devoured by wild beasts, or birds of prey. Many they shot at a distance,

but the greatest number they hunted down by way of sport. A few hid

themselves in caves, but famine destroyed them in their retreat; and

thus all these poor people perished, by various means, to glut the

bigoted malice of their merciless persecutors.



The inhabitants of St. Xist were no sooner exterminated, than those of

La Garde engaged the attention of the cardinal and viceroy.



It was offered, that if they should embrace the Roman catholic

persuasion, themselves and families should not be injured, but their

houses and properties should be restored, and none would be permitted to

molest them; but, on the contrary, if they refused this mercy, (as it

was termed) the utmost extremities would be used, and the most cruel

deaths the certain consequence of their non-compliance.



Notwithstanding the promises on one side, and menaces on the other,

these worthy people unanimously refused to renounce their religion, or

embrace the errors of popery. This exasperated the cardinal and viceroy

so much, that 30 of them were ordered to be put immediately to the rack,

as a terror to the rest.



Those who were put to the rack were treated with such severity, that

several died under the tortures; one Charlin, in particular, was so

cruelly used, that his belly burst, his bowels came out, and he expired

in the greatest agonies. These barbarities, however, did not answer the

purposes for which they were intended; for those who remained alive

after the rack, and those who had not felt the rack, remained equally

constant in their faith, and boldly declared, that no tortures of body,

or terrors of mind, should ever induce them to renounce their God, or

worship images.



Several were then, by the cardinal's order, stripped stark naked, and

whipped to death with iron rods; and some were hacked to pieces with

large knives; others were thrown down from the top of a large tower, and

many were covered over with pitch, and burnt alive.



One of the monks who attended the cardinal, being naturally of a savage

and cruel disposition, requested of him that he might shed some of the

blood of these poor people with his own hands; when his request being

granted, the barbarous man took a large sharp knife, and cut the throats

of fourscore men, women, and children, with as little remorse as a

butcher would have killed so many sheep. Every one of these bodies were

then ordered to be quartered, the quarters placed upon stakes, and then

fixed in different parts of the country, within a circuit of 30 miles.



The four principal men of La Garde were hanged, and the clergyman was

thrown from the top of his church steeple. He was terribly mangled, but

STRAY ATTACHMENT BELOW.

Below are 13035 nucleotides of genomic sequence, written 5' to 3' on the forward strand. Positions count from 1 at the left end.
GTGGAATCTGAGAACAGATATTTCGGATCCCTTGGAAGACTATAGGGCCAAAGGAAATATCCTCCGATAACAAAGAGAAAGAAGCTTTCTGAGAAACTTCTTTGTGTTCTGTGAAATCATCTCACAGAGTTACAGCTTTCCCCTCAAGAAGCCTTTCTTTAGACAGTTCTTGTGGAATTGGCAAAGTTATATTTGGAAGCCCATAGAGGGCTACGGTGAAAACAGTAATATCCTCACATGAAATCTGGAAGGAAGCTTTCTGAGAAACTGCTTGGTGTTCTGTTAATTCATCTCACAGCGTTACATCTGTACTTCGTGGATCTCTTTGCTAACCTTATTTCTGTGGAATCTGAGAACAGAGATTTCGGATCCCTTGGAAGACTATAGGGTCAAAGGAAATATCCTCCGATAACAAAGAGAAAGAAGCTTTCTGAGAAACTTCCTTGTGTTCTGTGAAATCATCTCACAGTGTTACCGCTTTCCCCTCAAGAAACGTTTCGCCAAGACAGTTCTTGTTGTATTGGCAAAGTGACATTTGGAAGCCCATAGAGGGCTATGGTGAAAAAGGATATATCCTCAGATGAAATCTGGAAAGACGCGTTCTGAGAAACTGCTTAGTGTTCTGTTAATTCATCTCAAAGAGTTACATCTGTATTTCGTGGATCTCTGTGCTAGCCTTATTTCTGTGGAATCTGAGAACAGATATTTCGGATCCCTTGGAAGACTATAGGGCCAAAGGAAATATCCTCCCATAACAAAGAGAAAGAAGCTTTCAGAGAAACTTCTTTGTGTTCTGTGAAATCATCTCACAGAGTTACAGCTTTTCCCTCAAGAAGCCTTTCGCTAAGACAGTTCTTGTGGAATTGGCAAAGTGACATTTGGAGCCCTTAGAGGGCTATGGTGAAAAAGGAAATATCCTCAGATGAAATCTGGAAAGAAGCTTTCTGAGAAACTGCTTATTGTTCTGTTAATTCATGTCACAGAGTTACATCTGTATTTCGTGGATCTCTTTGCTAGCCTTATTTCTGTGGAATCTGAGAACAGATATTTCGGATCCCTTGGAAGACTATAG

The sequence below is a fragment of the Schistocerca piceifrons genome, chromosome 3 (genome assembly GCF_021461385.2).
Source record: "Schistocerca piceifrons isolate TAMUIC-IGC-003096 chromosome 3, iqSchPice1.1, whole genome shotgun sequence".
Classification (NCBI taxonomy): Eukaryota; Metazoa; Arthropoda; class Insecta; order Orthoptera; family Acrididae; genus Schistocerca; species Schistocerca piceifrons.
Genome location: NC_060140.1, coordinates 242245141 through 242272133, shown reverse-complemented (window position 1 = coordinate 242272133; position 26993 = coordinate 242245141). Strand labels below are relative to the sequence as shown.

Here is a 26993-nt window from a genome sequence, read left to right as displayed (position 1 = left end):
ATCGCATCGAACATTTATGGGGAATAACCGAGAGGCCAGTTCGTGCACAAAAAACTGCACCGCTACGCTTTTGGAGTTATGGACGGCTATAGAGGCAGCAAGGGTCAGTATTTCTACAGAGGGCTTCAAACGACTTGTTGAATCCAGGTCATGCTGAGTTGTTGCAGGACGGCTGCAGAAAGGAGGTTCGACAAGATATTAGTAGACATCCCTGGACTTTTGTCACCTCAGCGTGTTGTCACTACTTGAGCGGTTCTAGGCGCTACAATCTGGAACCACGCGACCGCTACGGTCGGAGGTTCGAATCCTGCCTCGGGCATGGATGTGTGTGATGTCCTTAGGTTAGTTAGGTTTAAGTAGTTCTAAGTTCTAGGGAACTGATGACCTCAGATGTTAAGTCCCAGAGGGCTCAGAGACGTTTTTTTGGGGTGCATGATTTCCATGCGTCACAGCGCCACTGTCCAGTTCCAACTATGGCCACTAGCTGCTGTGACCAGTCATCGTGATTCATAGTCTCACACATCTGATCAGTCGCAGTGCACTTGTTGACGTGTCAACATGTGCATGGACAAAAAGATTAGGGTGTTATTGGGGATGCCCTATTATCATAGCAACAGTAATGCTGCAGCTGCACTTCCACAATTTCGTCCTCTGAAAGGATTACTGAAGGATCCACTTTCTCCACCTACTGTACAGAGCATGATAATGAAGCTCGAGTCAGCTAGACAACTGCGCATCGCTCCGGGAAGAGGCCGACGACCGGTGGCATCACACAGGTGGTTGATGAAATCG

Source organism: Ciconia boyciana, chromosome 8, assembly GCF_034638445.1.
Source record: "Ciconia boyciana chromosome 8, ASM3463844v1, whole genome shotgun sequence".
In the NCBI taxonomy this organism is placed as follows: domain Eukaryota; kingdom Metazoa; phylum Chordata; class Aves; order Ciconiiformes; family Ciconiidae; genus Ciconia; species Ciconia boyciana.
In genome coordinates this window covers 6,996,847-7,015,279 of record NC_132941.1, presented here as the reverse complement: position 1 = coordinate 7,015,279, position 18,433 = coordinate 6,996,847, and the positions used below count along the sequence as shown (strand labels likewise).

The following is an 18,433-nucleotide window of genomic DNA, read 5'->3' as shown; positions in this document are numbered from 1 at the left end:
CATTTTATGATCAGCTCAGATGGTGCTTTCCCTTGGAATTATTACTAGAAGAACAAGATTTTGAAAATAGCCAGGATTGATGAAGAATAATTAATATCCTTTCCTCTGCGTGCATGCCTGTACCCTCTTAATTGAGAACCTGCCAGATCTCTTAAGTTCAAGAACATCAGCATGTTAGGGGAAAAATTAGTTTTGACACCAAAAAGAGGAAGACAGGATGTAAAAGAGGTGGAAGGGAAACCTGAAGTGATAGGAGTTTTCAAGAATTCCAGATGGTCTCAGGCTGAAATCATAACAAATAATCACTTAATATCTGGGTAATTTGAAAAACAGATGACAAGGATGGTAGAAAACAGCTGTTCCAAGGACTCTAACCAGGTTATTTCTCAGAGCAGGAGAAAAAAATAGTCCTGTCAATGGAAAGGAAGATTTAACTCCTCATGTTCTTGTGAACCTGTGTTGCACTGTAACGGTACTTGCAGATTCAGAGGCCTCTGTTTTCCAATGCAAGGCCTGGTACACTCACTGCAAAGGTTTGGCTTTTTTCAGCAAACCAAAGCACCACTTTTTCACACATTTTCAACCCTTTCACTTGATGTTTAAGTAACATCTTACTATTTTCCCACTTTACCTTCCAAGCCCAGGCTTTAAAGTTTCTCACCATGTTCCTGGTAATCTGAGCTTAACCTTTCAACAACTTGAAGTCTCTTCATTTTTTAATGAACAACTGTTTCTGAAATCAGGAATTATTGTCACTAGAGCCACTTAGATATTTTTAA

not quite killed by the fall; at which time the viceroy passing by,

said, is the dog yet living? Take him up, and give him to the hogs,

when, brutal as this sentence may appear, it was executed accordingly.



Sixty women were racked so violently, that the cords pierced their arms

and legs quite to the bone; when, being remanded to prison, their wounds

mortified, and they died in the most miserable manner. Many others were

put to death by various cruel means; and if any Roman catholic, more

compassionate than the rest, interceded for any of the reformed, he was

immediately apprehended, and shared the same fate as a favourer of

heretics.



The viceroy being obliged to march back to Naples, on some affairs of

moment which required his presence, and the cardinal being recalled to

Rome, the marquis of Butane was ordered to put the finishing stroke to

what they had begun; which he at length effected, by acting with such

barbarous rigour, that there was not a single person of the reformed

religion left living in all Calabria.



Thus were a great number of inoffensive and harmless people deprived of

their possessions, robbed of their property, driven from their homes,

and, at length, murdered by various means, only because they would not

sacrifice their consciences to the superstitions of others, embrace

idolatrous doctrines which they abhorred, and accept of teachers whom

they could not believe. Tyranny is of three kinds, viz., that which

enslaves the person, that which seizes the property, and that which

prescribes and dictates to the mind. The two first sorts may be termed

civil tyranny, and have been practised by arbitrary sovereigns in all

ages, who have delighted in tormenting the persons, and stealing the

properties of their unhappy subjects. But the third sort, viz.

prescribing and dictating to the mind, may be called ecclesiastical

tyranny: and this is the worst kind of tyranny, as it includes the other

two sorts; for the Romish clergy not only do torture the bodies and

seize the effects of those they persecute, but take the lives, torment

the minds, and, if possible, would tyrannize over the souls of the

unhappy victims.